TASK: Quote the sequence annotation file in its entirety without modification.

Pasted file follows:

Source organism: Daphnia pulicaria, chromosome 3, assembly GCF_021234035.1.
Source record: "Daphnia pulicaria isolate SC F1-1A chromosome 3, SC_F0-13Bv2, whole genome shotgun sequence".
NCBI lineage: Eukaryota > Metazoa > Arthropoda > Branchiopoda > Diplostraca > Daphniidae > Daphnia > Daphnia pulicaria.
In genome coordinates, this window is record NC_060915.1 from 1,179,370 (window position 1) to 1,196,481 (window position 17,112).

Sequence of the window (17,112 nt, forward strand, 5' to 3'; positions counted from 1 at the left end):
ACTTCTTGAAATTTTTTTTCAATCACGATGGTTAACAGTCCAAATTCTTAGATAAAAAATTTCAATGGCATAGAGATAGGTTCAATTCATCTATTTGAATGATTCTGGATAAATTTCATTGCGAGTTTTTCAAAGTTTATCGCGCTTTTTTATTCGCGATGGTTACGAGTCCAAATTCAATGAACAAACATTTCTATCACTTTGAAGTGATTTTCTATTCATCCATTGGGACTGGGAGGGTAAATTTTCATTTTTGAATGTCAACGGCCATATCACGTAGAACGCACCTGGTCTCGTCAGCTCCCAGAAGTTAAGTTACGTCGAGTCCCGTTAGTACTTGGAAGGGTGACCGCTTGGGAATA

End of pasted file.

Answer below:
Source organism: Daphnia pulicaria, chromosome 3, assembly GCF_021234035.1.
Source record: "Daphnia pulicaria isolate SC F1-1A chromosome 3, SC_F0-13Bv2, whole genome shotgun sequence".
NCBI lineage: Eukaryota > Metazoa > Arthropoda > Branchiopoda > Diplostraca > Daphniidae > Daphnia > Daphnia pulicaria.
In genome coordinates, this window is record NC_060915.1 from 1,179,370 (window position 1) to 1,196,481 (window position 17,112).

Sequence of the window (17,112 nt, forward strand, 5' to 3'; positions counted from 1 at the left end):
ACTTCTTGAAATTTTTTTTCAATCACGATGGTTAACAGTCCAAATTCTTAGATAAAAAATTTCAATGGCATAGAGATAGGTTCAATTCATCTATTTGAATGATTCTGGATAAATTTCATTGCGAGTTTTTCAAAGTTTATCGCGCTTTTTTATTCGCGATGGTTACGAGTCCAAATTCAATGAACAAACATTTCTATCACTTTGAAGTGATTTTCTATTCATCCATTGGGACTGGGAGGGTAAATTTTCATTTTTGAATGTCAACGGCCATATCACGTAGAACGCACCTGGTCTCGTCAGCTCCCAGAAGTTAAGTTACGTCGAGTCCCGTTAGTACTTGGAAGGGTGACCGCTTGGGAATA